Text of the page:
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HEALTHWISE - The Sunday Age
October 26, 2008
Don’t just sit there: even a walk across the room helps keep the weight off
says Paula Goodyer.
Russell Crowe says that his main strategy for stacking on extra weight for his movie Body of Lies was being
more sedentary. But most of us don’t need the motivation of movie contracts to seduce us into a sitting position:
it happens naturally. Calculate the time sitting in front of a computer each day and, for anyone with a desk job, it
can easily add up to most of your waking hours. Can a 30-minute walk really compensate for spending 12 hours a day on a
But research in Australia and overseas has shown that small movements can help combat weight gain. First, there were
the Mayo Clinic researchers, in the US, who compared the movements of lean people with those of obese people and found
an interesting difference. Skinnier people spent about 2 hours a day on small movements such as getting up and down,
pacing and generally fidgeting, which ate up an extra 1400 kilojoules a day.
Meanwhile, a University of Queensland study has found that the more time people spend sitting down, the larger their
waist measurement and the higher their blood-sugar levels. But the more time they spend putting out the garbage or
folding laundry, the healthier their waist measurement and the lower their blood sugar.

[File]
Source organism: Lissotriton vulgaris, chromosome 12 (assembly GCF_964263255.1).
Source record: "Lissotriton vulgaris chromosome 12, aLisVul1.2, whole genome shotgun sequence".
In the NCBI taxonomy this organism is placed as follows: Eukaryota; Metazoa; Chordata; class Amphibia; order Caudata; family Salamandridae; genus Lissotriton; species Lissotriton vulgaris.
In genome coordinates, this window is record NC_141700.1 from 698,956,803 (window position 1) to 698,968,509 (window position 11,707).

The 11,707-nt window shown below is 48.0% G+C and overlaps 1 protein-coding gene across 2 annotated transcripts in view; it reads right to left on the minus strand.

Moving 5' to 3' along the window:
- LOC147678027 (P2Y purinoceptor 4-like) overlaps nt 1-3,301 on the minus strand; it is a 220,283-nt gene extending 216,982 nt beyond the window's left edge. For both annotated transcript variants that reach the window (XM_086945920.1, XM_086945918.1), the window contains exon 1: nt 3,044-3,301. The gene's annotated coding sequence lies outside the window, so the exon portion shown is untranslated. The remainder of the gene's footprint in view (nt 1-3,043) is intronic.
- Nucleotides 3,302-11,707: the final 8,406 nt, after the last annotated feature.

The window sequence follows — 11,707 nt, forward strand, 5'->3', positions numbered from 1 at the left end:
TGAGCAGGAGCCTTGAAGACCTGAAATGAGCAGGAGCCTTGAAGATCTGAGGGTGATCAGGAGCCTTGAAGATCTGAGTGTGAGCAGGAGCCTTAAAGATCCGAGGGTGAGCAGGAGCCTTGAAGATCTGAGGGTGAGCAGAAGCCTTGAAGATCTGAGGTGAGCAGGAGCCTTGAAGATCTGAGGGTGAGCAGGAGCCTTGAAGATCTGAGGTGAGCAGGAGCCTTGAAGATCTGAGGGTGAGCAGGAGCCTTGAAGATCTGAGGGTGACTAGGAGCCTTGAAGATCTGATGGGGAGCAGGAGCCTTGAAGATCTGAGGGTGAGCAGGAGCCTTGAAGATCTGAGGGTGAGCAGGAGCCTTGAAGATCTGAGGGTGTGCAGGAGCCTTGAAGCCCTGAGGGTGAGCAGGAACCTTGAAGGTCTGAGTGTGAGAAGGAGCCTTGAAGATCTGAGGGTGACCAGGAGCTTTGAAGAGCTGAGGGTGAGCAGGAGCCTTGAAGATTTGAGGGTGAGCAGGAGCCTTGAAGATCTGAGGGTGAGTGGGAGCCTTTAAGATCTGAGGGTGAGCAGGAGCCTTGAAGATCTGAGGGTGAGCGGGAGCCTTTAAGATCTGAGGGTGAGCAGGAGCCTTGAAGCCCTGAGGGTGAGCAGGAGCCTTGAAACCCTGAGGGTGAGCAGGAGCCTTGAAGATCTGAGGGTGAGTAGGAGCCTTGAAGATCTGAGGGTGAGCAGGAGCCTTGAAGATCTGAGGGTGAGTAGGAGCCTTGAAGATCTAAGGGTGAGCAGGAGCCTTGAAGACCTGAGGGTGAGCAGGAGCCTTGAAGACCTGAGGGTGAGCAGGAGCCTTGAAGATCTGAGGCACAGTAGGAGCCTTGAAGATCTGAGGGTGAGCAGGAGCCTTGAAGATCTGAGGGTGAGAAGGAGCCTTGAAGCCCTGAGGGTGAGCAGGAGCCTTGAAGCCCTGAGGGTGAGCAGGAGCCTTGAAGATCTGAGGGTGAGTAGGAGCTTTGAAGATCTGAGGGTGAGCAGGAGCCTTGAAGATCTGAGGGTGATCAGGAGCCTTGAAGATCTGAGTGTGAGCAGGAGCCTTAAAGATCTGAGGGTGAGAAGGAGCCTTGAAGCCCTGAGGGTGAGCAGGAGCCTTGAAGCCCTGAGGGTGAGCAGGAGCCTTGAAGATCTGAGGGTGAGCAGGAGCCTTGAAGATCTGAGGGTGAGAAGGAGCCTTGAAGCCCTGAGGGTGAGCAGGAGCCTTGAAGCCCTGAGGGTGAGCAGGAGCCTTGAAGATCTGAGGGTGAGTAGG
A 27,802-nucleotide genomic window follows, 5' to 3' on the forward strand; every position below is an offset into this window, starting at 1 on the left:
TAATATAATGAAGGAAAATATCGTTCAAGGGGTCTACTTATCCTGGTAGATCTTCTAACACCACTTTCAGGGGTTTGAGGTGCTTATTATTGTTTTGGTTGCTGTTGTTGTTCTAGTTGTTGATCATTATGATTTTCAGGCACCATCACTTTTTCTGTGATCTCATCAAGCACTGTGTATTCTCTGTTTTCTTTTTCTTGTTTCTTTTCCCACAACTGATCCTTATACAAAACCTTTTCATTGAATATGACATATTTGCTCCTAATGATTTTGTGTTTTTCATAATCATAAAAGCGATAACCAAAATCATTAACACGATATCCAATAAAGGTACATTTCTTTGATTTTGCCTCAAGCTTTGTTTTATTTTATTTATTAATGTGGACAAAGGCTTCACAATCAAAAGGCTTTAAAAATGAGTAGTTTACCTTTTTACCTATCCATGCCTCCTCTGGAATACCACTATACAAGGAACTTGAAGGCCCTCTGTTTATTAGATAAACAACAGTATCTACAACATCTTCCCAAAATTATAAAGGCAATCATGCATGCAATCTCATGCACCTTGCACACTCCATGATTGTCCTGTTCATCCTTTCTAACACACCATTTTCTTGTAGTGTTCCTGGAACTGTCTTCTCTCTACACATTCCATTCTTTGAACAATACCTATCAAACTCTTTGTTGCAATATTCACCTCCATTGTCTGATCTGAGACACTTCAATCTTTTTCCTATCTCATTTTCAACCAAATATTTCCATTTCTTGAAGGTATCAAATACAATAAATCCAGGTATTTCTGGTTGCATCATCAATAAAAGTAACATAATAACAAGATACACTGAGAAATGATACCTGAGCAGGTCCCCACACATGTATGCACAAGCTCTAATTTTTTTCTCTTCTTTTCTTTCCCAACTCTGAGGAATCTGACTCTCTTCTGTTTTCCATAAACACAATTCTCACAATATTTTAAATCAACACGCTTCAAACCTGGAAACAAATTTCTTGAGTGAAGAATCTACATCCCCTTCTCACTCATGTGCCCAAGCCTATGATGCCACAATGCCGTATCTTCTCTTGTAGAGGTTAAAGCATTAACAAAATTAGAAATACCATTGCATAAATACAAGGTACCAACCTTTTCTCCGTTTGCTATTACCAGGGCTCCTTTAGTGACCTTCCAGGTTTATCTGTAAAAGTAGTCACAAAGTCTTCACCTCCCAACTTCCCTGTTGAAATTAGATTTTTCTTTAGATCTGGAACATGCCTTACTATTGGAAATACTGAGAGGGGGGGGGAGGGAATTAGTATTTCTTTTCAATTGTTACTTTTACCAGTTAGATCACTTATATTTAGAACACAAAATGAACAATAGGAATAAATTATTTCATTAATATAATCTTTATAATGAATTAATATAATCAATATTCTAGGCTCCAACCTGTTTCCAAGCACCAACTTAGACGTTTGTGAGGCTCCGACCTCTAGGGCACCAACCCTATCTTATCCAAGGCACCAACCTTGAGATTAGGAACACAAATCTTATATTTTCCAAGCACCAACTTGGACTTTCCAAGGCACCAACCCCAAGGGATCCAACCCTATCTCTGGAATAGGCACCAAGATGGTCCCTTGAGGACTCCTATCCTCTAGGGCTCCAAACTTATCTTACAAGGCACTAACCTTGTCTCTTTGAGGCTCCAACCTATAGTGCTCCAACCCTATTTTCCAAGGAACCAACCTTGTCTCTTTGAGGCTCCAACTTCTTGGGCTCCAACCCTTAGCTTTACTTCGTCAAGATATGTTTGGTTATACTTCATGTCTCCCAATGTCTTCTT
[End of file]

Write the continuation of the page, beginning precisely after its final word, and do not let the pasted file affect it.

Why is the little stuff so important? The theory is that even small movements make you contract your muscles, and
muscles use up blood sugar for fuel, explains University of Queensland researcher Dr Genevieve Healy.
So, if much of your working day involves sitting, how do you fight back? One strategy is the adjustable desk
that allows you to either sit or stand while you work. Called an electric sit-stand desk, it lets you instantly change
its height with the push of button so you can stand up to talk on the phone, for instance.
Although more popular in Europe, the idea is taking off here. Rick Clancy, managing director of Auzspec, a
supplier of sit stand desks, says sales are beginning to grow, driven by the idea that changing position is a better
way to work, especially for people such as lawyers, who put in long hours at a desk.
So far, the small amount of research on sit-stand desks suggests they may help prevent musculo-skeletal
problems caused by too much sitting.
But they’re also a way of adding some extra movement that may be a more realistic option to the desk that
incorporates a treadmill, allowing you to walk and work – the brainchild of one of the researchers on the Mayo
Clinic’s fidgeting study.
But what’s really important is to catch yourself sitting. Be conscious of how many hours you spend seated each
day – and if there are too many, find more reasons to get up and do something.
- Remember that sitting down for eight hours or more (as many of us do each day at work) can make you feel so
physically tired that all you want to do is – sit.
- If your job is sedentary, find as many reasons to get up as possible: make tea, go to the loo, speak to a
colleague, or take a break and walk up and down a few stairs.
- If you’ve been sitting all day, try to spend more time standing or moving around in the evening.
- Find ways to move in front of TV: do the ironing or some stretches.
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